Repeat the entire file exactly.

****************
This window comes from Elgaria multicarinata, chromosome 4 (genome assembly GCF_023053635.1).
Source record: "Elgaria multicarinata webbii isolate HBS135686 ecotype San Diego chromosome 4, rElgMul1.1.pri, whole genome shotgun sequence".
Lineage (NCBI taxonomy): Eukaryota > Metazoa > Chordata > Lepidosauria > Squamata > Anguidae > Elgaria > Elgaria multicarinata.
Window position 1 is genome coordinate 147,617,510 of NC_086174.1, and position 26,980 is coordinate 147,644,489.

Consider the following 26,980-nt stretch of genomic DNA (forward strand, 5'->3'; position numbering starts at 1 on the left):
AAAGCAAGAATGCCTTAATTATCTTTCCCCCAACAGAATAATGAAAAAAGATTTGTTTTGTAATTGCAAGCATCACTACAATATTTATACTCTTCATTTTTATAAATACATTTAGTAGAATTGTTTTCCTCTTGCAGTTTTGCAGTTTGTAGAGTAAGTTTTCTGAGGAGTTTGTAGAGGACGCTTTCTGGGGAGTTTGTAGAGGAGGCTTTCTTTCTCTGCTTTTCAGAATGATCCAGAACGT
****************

This window comes from Elgaria multicarinata, chromosome 4 (genome assembly GCF_023053635.1).
Source record: "Elgaria multicarinata webbii isolate HBS135686 ecotype San Diego chromosome 4, rElgMul1.1.pri, whole genome shotgun sequence".
Lineage (NCBI taxonomy): Eukaryota > Metazoa > Chordata > Lepidosauria > Squamata > Anguidae > Elgaria > Elgaria multicarinata.
Window position 1 is genome coordinate 147,617,510 of NC_086174.1, and position 26,980 is coordinate 147,644,489.

Consider the following 26,980-nt stretch of genomic DNA (forward strand, 5'->3'; position numbering starts at 1 on the left):
AAAGCAAGAATGCCTTAATTATCTTTCCCCCAACAGAATAATGAAAAAAGATTTGTTTTGTAATTGCAAGCATCACTACAATATTTATACTCTTCATTTTTATAAATACATTTAGTAGAATTGTTTTCCTCTTGCAGTTTTGCAGTTTGTAGAGTAAGTTTTCTGAGGAGTTTGTAGAGGACGCTTTCTGGGGAGTTTGTAGAGGAGGCTTTCTTTCTCTGCTTTTCAGAATGATCCAGAACGT